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Don't Call it a Bailout. It Wasn't.

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A report from the Canadian Centre for Policy Alternatives (CCPA) says Canadians were never told the real cost of a $114-billion "secret bailout'' for the country's biggest banks during the financial crisis.

It's difficult to see why the (CCPA) continues to try to make this an issue three years later but, again, they're completely missing the point. They seem to be implying that liquidity support is the same as a bank bailout, and this is not the case. These funding measures were put in place to ensure that credit was available to lend to businesses and consumers to help the economy through the recession. These funding measures were not put in place because banks were in financial difficulty.

The federal government introduced a series of measures called the Extraordinary Financing Framework (EFF) as part of Budget 2009 and through other public announcements -- there was nothing secret about it -- and the banking industry publicly acknowledged some of these programs.

But here are the facts that the CCPA has ignored: Although the financial crisis did not begin here, Canada's financial markets were impacted. During the global financial crisis, a number of large banks in other countries became insolvent, and either failed or received taxpayer-funded bailouts where the government bought part or all of those banks. For example, since the beginning of 2008, 436 banks in the U.S. have failed. Due to the crisis of confidence in global credit markets, some funding sources that banks normally relied upon became unavailable.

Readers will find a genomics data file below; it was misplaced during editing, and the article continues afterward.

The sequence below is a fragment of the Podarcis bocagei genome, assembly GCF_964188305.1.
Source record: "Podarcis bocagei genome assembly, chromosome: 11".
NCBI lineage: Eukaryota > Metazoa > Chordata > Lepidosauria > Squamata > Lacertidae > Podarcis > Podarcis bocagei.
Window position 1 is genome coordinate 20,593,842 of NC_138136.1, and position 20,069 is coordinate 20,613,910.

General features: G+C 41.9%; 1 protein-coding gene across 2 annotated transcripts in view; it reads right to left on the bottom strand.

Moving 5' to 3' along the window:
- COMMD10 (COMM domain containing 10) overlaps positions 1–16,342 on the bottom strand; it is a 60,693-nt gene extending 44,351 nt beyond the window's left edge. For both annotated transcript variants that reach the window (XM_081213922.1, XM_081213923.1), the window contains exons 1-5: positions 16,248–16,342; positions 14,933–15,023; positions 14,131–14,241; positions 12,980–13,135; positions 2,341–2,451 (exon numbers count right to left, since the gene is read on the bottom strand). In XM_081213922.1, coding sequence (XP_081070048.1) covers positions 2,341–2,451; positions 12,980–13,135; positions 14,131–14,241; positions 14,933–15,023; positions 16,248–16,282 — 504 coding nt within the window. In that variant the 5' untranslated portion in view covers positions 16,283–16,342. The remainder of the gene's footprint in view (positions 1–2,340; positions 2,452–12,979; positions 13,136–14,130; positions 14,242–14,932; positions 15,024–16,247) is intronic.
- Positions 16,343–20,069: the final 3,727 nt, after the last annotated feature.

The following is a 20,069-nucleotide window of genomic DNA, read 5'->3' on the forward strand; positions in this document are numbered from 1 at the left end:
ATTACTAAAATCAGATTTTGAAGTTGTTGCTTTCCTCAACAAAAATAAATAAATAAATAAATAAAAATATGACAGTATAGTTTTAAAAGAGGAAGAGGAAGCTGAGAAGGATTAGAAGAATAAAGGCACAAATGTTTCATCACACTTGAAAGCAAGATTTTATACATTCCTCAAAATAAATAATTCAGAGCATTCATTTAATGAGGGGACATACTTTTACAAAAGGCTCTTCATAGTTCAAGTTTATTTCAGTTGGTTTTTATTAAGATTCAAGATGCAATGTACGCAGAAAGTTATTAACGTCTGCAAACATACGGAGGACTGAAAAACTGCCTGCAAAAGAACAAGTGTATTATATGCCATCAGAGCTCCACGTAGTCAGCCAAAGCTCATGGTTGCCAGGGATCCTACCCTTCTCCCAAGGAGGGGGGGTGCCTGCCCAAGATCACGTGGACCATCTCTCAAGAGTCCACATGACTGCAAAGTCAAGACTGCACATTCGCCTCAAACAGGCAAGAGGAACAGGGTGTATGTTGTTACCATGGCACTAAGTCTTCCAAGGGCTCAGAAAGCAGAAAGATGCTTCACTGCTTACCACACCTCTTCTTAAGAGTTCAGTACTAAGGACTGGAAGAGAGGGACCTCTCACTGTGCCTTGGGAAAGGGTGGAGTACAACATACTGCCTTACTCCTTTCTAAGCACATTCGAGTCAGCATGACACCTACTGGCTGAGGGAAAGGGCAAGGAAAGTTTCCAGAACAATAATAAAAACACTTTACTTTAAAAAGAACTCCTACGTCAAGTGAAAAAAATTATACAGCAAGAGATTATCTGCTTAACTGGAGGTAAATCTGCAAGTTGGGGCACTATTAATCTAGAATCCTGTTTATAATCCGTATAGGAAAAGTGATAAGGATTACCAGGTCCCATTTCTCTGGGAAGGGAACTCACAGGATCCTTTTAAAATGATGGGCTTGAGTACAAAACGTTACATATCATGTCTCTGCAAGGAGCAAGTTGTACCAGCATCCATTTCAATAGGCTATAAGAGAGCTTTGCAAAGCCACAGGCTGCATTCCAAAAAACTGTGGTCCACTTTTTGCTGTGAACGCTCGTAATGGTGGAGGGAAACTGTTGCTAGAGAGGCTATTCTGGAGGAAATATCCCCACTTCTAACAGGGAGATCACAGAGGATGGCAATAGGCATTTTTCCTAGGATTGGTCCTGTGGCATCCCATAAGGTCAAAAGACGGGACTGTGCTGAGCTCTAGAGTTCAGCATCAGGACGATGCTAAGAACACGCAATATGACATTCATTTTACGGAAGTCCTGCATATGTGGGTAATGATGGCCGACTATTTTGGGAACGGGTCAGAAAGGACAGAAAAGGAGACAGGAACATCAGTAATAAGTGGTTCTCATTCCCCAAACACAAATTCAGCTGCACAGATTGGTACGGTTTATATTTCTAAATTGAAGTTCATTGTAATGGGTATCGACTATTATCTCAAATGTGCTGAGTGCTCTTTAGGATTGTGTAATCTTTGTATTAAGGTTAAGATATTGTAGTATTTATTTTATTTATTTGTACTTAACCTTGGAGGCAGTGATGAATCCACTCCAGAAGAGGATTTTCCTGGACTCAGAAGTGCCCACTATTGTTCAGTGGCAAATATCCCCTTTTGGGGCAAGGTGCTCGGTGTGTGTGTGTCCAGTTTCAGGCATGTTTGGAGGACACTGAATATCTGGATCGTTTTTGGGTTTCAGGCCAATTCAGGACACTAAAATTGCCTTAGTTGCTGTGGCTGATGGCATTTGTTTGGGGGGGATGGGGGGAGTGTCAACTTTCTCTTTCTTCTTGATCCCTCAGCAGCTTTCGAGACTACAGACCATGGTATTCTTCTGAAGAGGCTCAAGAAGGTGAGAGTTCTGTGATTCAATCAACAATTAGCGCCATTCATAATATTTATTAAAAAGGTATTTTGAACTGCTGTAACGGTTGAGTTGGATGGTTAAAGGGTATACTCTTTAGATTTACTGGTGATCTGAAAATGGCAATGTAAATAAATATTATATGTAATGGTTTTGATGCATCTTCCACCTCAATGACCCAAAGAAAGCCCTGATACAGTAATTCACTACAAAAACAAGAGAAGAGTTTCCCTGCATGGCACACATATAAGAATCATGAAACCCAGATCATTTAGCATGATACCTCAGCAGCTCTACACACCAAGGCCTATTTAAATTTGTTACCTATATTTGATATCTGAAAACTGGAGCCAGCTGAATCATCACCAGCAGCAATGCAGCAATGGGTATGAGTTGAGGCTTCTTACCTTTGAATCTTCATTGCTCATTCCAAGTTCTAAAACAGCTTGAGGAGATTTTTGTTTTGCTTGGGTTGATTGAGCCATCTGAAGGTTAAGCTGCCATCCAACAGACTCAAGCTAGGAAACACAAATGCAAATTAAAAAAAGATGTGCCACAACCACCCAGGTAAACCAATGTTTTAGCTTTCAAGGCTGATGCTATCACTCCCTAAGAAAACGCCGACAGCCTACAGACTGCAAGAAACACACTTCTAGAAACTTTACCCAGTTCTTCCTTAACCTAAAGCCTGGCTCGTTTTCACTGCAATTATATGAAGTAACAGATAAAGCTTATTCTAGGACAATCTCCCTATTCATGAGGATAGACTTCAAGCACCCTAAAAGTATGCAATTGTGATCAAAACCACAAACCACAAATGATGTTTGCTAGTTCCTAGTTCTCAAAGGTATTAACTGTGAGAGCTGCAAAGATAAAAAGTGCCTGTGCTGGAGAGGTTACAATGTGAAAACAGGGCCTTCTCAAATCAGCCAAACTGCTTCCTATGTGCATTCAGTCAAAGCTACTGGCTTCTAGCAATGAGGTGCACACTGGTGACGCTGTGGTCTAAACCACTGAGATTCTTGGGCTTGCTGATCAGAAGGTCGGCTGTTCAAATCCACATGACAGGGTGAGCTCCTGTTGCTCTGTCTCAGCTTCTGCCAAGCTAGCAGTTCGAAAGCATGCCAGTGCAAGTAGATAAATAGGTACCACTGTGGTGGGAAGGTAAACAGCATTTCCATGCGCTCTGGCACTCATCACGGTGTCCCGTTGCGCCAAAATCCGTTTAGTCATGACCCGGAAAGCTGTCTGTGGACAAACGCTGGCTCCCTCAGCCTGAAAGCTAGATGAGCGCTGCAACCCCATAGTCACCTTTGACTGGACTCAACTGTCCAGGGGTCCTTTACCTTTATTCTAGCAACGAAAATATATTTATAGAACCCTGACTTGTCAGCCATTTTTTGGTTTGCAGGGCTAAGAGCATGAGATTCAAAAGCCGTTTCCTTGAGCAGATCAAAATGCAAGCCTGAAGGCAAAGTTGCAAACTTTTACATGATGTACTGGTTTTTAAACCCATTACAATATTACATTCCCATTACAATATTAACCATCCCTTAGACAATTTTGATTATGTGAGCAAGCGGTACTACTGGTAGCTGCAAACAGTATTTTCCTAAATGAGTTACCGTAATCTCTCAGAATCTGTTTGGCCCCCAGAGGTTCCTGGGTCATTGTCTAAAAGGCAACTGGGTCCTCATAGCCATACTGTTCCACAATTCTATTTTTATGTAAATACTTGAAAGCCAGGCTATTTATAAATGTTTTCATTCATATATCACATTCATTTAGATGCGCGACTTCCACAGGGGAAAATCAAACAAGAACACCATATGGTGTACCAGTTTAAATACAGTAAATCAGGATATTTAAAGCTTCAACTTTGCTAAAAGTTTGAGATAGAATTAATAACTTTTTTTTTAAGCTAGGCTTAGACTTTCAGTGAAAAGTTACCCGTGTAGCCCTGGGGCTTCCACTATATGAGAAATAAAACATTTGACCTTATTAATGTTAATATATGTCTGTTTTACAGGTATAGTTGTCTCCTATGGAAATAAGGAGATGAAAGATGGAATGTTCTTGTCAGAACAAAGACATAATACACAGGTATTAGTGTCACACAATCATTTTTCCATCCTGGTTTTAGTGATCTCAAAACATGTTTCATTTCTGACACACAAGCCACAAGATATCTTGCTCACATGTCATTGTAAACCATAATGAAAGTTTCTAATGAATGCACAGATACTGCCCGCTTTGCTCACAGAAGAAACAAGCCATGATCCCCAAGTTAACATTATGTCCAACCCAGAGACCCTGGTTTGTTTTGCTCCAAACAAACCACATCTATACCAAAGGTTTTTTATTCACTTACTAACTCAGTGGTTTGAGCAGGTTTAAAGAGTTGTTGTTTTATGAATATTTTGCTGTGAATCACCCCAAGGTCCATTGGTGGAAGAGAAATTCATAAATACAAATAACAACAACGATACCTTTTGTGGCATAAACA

Canadian banks get about two-thirds of their funding from deposits, which shows the strengths of our banking system. The other one-third come from credit markets and it was these markets that were seizing up. Funding was less available. Canadian banks continued to lend and increased their lending after some non-bank lenders pulled out of the Canadian market.

While some of the funding came from Bank of Canada programs, according to the Bank of Canada, Canadian banks needed less official central bank liquidity support than their foreign counterparts. The Bank of Canada publicly outlined how this funding would be provided to the market.

Under another program, the Insured Mortgage Purchase Program (IMPP), the government of Canada bought $69 billion of insured mortgages from the banks -- only 55 per cent of the total allocated amount. Many of the mortgages were already insured and therefore, created no additional risk for the government. In instances where the banks had to obtain insurance for existing mortgages, these were low-risk mortgages. CMHC estimates that by the time the program has ended, the IMPP will have generated an estimated $2.5 billion in net revenues for the government (and therefore taxpayers).

In their report, the CCPA also compares individual banks' market capitalization with their participation in liquidity programs designed to boost confidence in the markets. It's an apples to oranges comparison as the two factors are not at all related.

It is important to remember that Canada's banks are well-regulated and the Office of the Superintendent of Financial Institutions (OSFI) carefully monitors individual banks to ensure that they remain financially stable.

The Oxford dictionary defines bailout as "financial assistance to a failing business or economy to save it from collapse." That definitely was not the case here: not one bank in Canada was in danger of going bankrupt or required the government to buy an equity stake under taxpayer-funded bailouts.